Yesterday Chris posted an example of rational responses to perverse incentives in relations between principals and supply teachers in Ontario schools. Let me add some further thoughts on similar themes, specifically, the rash of school closures and consolidations that are all the rage now at Mowat Block and Queens Park.
I've been involved recently in one such closure process, in west Hamilton, where a committed and diverse group of concerned parents and residents fought in vain to keep a small neighbourhood school open, against a board that was hellbent on closure, in spite of lip service to a variety of possible options. And Hamilton is certainly not unique: across the province school boards have been shuttering schools and looking for others to close, citing declining enrolments and prohibitive maintenance and repair costs.
These boards aren't making up the numbers (although they sometimes fudge them in silly ways). Enrolments are generally declining across the province, especially in rural areas and traditional urban centers. And the costs of maintaining ageing facilities are going nowhere but up.
What is troubling, however, is the uniform obsession with closures. There are a range of creative and cost-effective ways we might reconfigure and reimagine existing facilities: partial decommisions, mixed uses, or a range of potential public-private partnerships. Most boards take none of these seriously.
One problem, especially evident in Hamilton, is the alarming degree to which school boards and city governments are locked into administrative solitudes. The result is that the very people who could profitably work together often see themselves working at cross-purposes.
The structure of provincial funding to local boards is of no help here: while the funding formula is complex and multifaceted, the primary unit of allocation is students, not schools. Thus, while enrollments ebb and wane for any given school, the costs of facility maintenance are unrelenting. The ministry touts their generous capital investment initiatives (green schools! good places to learn!), but ministerial rhetoric is decidedly less sanguine: urban boards were recently accused of using the funding formula to maintain small and underutilized schools. The implication is clear: full utilization of existing and proposed new facilities is the order of the day. No wonder that closures and property sales are overwhelmingly attractive options for struggling school boards.
As irritating as I find simple-minded mantras of efficiency and full utilization, I readily accept that there are good arguments for some closures and consolidation. I also think that my argument below for walkable neighbourhood schools may find less purchase for middle and high schools. Here, students may well benefit from going afield from their home communities to attend bigger, newer, better-equipped facilities.
But for our youngest students? In my judgement, they should have a school of their own.
By this I mean that we should think about primary schools as vital anchor institutions in safe, walkable neighbourhoods.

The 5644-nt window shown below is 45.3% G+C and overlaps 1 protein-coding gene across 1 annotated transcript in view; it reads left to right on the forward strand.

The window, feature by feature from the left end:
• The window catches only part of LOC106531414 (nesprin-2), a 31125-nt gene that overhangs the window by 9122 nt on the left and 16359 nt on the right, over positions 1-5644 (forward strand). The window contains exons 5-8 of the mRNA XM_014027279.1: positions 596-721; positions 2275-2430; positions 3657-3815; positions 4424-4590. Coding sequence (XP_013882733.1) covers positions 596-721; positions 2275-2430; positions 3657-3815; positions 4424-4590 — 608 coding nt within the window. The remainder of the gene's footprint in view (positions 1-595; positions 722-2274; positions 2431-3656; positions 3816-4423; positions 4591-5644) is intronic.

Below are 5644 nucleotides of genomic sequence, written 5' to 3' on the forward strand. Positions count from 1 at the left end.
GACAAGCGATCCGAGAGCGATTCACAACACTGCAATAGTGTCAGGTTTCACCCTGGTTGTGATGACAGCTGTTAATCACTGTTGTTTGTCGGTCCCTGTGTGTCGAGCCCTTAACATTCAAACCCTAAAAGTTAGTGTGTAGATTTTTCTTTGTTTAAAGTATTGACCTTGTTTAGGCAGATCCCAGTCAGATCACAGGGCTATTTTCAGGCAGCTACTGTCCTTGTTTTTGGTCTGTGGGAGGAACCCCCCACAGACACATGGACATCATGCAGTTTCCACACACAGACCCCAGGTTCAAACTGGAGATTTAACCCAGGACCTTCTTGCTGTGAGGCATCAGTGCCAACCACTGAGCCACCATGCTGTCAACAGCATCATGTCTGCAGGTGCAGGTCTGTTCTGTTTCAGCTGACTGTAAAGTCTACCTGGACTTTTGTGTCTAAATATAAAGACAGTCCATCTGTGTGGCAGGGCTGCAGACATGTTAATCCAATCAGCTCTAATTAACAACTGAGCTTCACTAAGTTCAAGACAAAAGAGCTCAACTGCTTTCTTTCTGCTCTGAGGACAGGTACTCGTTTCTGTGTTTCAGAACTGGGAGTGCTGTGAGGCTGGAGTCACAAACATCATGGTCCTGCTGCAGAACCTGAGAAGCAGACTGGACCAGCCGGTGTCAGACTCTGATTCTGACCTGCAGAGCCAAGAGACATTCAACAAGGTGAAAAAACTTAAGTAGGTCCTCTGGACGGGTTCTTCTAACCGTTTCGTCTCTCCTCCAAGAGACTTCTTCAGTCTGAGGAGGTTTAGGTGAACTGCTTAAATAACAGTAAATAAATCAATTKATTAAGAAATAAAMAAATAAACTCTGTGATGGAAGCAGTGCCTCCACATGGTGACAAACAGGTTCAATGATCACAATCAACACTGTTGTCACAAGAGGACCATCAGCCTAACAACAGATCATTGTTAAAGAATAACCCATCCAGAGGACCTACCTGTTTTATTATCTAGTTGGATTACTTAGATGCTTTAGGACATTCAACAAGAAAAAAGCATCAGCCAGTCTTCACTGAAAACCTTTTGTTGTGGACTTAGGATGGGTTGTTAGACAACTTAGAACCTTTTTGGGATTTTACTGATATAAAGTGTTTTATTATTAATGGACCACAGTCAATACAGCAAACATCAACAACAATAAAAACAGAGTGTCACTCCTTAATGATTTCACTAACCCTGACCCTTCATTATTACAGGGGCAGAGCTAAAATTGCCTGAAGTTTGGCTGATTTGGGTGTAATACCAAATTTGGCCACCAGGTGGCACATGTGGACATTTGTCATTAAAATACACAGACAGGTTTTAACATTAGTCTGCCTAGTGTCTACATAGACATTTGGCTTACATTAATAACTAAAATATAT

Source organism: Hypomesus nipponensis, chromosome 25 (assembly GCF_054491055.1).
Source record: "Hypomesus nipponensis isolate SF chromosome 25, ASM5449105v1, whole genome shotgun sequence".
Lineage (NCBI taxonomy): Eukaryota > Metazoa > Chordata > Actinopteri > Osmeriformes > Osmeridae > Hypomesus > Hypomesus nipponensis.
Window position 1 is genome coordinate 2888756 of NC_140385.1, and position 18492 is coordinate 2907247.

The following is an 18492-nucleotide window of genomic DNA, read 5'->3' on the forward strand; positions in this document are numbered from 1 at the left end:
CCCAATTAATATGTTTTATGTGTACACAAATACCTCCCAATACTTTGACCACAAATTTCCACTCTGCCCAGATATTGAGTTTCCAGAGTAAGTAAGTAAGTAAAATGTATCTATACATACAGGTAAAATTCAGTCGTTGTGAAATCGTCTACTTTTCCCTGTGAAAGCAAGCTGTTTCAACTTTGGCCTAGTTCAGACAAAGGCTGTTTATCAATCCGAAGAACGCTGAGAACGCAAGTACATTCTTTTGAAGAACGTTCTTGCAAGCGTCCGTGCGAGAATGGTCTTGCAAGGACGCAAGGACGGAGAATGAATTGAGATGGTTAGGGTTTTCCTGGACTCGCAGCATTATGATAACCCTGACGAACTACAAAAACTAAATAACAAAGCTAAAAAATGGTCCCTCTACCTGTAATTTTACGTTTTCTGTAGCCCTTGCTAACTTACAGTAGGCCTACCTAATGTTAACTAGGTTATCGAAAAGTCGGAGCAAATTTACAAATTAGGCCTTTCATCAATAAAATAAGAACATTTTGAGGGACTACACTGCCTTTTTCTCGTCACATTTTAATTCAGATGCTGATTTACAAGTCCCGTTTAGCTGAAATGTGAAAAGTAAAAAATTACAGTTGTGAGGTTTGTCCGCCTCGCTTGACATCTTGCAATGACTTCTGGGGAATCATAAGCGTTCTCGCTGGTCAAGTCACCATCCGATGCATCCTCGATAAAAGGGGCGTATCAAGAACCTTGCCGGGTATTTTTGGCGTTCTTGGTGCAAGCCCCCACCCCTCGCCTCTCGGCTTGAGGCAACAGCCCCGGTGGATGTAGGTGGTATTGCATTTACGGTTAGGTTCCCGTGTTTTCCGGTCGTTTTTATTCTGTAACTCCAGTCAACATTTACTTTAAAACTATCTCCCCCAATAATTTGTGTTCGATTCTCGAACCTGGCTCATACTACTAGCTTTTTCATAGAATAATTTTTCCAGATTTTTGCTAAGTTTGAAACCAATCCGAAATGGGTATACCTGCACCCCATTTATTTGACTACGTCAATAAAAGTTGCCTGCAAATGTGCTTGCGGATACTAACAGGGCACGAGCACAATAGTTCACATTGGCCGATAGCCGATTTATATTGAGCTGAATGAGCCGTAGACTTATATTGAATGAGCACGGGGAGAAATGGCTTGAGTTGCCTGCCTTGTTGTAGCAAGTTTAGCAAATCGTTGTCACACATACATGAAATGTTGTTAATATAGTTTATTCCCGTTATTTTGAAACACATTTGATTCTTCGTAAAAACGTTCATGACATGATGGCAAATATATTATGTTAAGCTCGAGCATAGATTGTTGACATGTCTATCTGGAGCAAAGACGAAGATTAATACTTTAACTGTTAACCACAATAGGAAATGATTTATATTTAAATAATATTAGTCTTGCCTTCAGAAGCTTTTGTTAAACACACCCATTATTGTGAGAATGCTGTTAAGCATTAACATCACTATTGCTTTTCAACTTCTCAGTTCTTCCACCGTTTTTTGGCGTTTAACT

This is hardly a new idea. Indeed, everyone, of every political stripe, seems to accept some variant of this idea, recognizing the importance of schools to healthy, vibrant, attractive communities. Yet few seem willing to follow through the political and financial implications of this commitment.
I think that, at least for the first years of our childrens' education, we should be less concerned with flashy new facilities and technologies, or the latest pedagogical fad from trendy theorists at OISE, and far more concerned with ensuring that children enjoy safe, walkable neighbourhoods, anchored by small schools. If efficiency and consolidation measures suggest that this will be more costly than busing students to fewer, larger schools, then that is a cost worth bearing, for the greater good of secure neighbourhoods with walkable schools.
I don't pretend that this will be a cheap endeavour, and indeed, I'm not proposing any specific strategies for meeting this moral ideal of safe, walkable neighbourhoods. I am a political theorist by training, so my inclination is to be clear on our values and interests before worrying about implementation and costs. Framing the matter in the way I've laid out here makes clear just what is involved in educating a child: a nurturing home life, safe streets, and early healthy habits – like daily walking – all matter at least as much as school facilities, teacher training, and curriculum design.
But in a political system that compartmentalizes the day-to-day business of urban life (policing, zoning, parks and recreation) and education into separate administrative silos – each answering upward to respective ministries, rather than talking together, on the ground – it is difficult to imagine primary education as bound up with so much else of local politics and everyday life in our communities.
Instead, we think of education largely in terms of bricks and mortar and taxpayer dollars, curriculum and standardized testing and full-day kindergarten. In such an environment, calls for efficiency, accountability, and full utilization are the inevitable terms of discourse, rather than a broader understanding of primary schools as an intimate part of the fabric of everyday life in our neighbourhoods.
This is why, for instance, in our efforts in Hamilton, we kept hearing from our school board staff the insistence that they weren't urban planners, and so they couldn't take into consideration the impact of closures on, say, the attractiveness of surrounding homes to young families. The result: board staff and trustees, in Hamilton and various other cities and localities across the province, end up making decisions, based on narrow economic considerations, that have profound and enduring consequences for the future social and economic vitality of their host communities.
That strikes me as perverse.